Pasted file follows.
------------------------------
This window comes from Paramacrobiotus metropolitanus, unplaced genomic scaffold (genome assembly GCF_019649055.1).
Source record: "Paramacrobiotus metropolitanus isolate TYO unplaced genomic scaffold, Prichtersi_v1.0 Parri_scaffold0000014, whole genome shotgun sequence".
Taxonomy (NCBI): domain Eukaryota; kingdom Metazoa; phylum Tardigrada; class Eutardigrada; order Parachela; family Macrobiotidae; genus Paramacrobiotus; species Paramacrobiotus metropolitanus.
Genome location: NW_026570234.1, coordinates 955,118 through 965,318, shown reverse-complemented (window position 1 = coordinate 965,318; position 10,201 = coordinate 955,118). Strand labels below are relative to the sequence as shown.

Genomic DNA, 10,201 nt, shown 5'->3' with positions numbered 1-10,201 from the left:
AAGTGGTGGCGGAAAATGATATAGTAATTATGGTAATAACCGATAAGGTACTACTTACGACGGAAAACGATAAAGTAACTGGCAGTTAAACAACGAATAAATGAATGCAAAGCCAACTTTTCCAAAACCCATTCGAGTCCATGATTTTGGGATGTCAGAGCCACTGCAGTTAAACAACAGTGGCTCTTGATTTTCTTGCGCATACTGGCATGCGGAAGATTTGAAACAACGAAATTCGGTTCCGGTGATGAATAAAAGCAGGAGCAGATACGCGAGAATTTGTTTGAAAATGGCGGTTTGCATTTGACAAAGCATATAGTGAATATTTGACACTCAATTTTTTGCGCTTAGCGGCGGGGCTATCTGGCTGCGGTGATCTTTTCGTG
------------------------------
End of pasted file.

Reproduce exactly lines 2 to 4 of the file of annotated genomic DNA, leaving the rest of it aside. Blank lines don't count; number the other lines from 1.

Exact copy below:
Source record: "Paramacrobiotus metropolitanus isolate TYO unplaced genomic scaffold, Prichtersi_v1.0 Parri_scaffold0000014, whole genome shotgun sequence".
Taxonomy (NCBI): domain Eukaryota; kingdom Metazoa; phylum Tardigrada; class Eutardigrada; order Parachela; family Macrobiotidae; genus Paramacrobiotus; species Paramacrobiotus metropolitanus.
Genome location: NW_026570234.1, coordinates 955,118 through 965,318, shown reverse-complemented (window position 1 = coordinate 965,318; position 10,201 = coordinate 955,118). Strand labels below are relative to the sequence as shown.